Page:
Watched (actually re-watched) a movie recently. The movie was Moneyball, released in 2011, starring Brad Pitt. This got me thinking about one of the oldest & most discussed topics in business – Number-based decision-making vs Intuition-based decision-making.
Let me first summarize the movie for those who haven’t seen it yet. In the movie, Brad Pitt is a general manager of a baseball team with very low budget. With his best players being poached by other bigger clubs, he realizes that the game is ‘unfair’ & optimal solution won’t be obtained by conventional means. So, he adopts an entirely new approach of scouting players on purely numeric basis, thereby assembling a team to satisfy the statistically calculated numerical requirements of the team. The approach proves to be a successful one & we witness a remarkable turnaround in the fortunes of his team. Over the course of the movie, before the success, we see many senior personalities in baseball warning him not to ditch the traditional methods of recruiting players based on a scout’s intuition & experience of the game.
This got me thinking about one of the most fundamental debates in business – numbers vs intuition. In this article, let us have one more look at both the approaches from our perspective of decoding the customer’s buying & loyalty-related behavior. Let me state at the beginning itself that strong cases can be built for both approaches. There is no single approach that is universally applicable at all times.
In the number-intensive approach, most of the decisions are made purely on the basis of numerical data. Thought process of Billy Beane, the character of Brad Pitt in movie Moneyball can be used as a quintessential illustration of this approach. In the context of understanding customer behavior, customer data for various customer activities needs to be collected (you may visit our article on this topic here). Then, we have to identify the trends & patterns that will guide us in the decision-making. This data can act as a solid backup to support your decisions. This is especially true if the decision backfires later on. The analyzed data proves to be of a great help when explaining the decisions taken to the stakeholders. Generally, such trends, patterns, percentages, ratios etc. are compared with the past calculations & technically analyzed at great length. Hence, it does tend to result in informed decisions. However, there are some downsides to this approach. Most of the times (especially when end-customers are involved) data is not collected for the entire population. Only sample data is collected which is a very small subset of the entire population. These samples are then extrapolated to get the picture of entire population. Thus, in effect, the preferences & choices of few people are applied to entire population. This could result in mismatch with a lot of expectations. Furthermore, it is impossible to measure every customer activity. Thus, numeric data may not be present for many important parameters, such as perceptual mapping of the product in consumer’s mind, tendency of the customer towards brand advocacy etc. Hence, number-intensive approach is useful when you want to measure tangible things & for existing products.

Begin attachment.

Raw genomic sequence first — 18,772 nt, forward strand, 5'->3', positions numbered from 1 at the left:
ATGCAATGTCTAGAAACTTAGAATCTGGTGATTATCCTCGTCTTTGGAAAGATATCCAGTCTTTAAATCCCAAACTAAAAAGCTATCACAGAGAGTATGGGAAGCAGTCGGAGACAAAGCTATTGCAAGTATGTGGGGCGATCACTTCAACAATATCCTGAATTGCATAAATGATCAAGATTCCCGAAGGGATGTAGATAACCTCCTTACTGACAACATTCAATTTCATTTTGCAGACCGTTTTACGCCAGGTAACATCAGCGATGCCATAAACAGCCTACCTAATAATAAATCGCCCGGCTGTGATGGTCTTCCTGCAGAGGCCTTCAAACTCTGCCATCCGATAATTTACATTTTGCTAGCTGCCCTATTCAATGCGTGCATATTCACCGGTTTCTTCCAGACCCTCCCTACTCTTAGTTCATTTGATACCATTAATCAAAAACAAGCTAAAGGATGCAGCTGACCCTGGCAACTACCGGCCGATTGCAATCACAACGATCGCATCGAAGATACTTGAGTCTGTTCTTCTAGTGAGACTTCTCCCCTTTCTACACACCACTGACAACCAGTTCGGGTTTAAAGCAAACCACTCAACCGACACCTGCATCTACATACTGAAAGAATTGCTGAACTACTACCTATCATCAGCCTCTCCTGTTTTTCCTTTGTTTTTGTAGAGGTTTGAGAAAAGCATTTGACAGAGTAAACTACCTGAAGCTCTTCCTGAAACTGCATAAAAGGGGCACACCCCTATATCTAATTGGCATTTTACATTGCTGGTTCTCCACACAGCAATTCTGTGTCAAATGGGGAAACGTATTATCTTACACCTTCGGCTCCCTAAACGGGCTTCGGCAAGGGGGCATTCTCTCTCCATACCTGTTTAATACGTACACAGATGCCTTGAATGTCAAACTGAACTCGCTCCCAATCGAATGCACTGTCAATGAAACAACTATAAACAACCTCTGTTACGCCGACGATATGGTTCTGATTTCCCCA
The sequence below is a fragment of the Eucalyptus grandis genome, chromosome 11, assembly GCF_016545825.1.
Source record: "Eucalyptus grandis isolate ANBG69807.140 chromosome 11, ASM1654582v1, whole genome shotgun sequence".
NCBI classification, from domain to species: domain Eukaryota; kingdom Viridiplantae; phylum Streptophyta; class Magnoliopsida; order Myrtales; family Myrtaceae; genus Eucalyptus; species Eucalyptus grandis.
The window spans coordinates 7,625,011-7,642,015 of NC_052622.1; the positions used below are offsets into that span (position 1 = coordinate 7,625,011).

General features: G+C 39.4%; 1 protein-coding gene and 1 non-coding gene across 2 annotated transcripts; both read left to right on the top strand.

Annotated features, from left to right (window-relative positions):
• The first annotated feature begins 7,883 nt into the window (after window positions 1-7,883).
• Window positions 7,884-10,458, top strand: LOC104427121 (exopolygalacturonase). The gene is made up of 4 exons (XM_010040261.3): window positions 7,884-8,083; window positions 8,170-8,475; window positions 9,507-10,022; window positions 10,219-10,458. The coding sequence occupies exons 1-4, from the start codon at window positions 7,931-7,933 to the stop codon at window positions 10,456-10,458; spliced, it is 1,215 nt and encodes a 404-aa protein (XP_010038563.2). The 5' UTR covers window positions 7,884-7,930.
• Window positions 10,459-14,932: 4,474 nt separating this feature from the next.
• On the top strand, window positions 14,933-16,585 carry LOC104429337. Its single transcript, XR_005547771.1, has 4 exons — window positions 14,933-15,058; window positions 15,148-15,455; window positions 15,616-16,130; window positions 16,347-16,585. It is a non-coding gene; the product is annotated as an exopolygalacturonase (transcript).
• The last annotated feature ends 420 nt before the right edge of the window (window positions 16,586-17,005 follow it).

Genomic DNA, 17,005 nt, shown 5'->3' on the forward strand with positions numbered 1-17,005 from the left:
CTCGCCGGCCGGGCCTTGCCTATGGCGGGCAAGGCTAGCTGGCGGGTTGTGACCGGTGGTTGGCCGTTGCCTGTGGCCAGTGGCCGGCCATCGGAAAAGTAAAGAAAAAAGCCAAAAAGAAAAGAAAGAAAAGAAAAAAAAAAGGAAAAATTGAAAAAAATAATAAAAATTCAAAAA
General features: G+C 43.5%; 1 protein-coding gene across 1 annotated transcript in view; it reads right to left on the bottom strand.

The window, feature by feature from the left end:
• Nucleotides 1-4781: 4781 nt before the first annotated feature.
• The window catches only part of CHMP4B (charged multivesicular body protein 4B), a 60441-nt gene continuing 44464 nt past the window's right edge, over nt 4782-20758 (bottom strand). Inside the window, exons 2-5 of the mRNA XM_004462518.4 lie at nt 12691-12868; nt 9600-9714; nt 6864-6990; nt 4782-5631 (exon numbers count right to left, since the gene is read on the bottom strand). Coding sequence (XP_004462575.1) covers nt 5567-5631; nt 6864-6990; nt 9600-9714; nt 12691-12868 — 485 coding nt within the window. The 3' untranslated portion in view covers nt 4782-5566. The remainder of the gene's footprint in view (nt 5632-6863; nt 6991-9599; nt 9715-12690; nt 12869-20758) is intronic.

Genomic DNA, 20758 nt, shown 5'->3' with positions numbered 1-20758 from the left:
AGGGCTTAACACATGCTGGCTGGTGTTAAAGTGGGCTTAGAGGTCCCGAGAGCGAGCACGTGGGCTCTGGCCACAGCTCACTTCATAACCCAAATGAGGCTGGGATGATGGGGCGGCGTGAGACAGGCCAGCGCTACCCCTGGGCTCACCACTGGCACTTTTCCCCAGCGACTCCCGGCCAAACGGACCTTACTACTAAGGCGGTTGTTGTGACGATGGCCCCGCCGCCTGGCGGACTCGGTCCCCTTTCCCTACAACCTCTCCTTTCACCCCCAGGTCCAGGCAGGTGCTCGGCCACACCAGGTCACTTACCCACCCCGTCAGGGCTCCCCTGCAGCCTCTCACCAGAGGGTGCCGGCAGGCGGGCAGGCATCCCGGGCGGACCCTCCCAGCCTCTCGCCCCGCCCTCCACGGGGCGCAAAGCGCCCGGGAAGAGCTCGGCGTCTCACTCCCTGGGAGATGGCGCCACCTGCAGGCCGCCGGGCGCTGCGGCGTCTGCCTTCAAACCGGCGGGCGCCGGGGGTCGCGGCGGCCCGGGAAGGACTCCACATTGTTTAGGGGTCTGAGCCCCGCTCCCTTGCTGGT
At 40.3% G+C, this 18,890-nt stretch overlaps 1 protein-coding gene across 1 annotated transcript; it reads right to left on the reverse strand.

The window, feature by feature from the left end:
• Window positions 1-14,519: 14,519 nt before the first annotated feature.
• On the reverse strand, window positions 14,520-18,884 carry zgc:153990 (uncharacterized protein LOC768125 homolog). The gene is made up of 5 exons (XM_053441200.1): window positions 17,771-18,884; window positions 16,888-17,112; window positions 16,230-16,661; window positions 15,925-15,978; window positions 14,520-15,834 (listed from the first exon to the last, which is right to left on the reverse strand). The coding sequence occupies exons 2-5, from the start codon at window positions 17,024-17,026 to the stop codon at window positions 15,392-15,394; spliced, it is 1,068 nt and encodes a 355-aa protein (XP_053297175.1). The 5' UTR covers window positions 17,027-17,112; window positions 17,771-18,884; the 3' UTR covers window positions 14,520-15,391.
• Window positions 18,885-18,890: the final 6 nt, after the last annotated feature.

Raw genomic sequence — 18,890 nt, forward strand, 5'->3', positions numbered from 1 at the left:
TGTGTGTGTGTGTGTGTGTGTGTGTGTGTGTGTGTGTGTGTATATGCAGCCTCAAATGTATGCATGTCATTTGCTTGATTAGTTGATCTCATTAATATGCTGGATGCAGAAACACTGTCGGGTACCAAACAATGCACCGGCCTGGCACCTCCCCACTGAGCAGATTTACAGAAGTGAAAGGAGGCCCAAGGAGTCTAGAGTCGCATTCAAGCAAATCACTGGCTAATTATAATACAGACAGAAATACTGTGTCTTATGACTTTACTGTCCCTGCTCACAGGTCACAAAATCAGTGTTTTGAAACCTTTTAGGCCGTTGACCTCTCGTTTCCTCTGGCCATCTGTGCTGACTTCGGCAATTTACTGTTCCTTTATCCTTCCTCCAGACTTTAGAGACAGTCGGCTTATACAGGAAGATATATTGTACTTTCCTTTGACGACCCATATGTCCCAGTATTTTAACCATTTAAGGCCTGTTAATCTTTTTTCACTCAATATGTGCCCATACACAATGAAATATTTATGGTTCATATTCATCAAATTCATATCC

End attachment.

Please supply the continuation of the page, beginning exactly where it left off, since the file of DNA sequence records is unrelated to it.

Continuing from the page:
In Intuition-based decision making, decisions are taken on the basis of the marketer’s knowledge of the industry. So, domain expertise of the decision-making team takes a prime importance. As discussed above, numerical extrapolation doesn’t always give a clear picture of the diversity of preferences. Furthermore, only market experts can get the hang of the complex social & emotional dynamics as well as other unusual market specific factors. This becomes particularly apparent when products/services for which customer behavior is to be gauged are of novel nature. In case of disruptive products & technologies, there’s really no alternative to intuition, since past data is either absent or inapplicable. Such gut-feeling based decisions are less mechanical & they tend to foster creative thinking, which is sometimes desperately required in customer engagement domain. As creative & righteous as this approach may seem, it has its obvious downsides. In intuition-based decision making, it becomes very difficult to explain the underlying basis of decisions since there isn’t really a scientific basis for decisions. If such decisions don’t work for whatever reason, it becomes troublesome to justify them. Also, objectivity of the decision-maker is a crucial aspect, without which such decisions may be subjected to personal whims or preferences of the decision-maker.
Now, if you were to implement a CEM solution, how should you select a platform that takes care of both the scenarios? You should always go for the platform which will give you all the data, trends, patterns, graphs & summarized dashboards plus other analysis tools to suggest the possible decisions. On the other hand, the chosen platform should allow for flexible decision making via manual interventions & highly customizable criteria. So, while choosing a platform, ideally you should look for thorough numerical assistance (via dashboards, graphs etc.) as well as flexibility for customized decision-making with manual interventions. At Birdvision, we have developed our CEM platform on the foundations of similar thinking, handing over the control of the wheel to the user. By the way, the debate of Numbers vs Intuition still goes on. Do share your thoughts with us to add to this debate.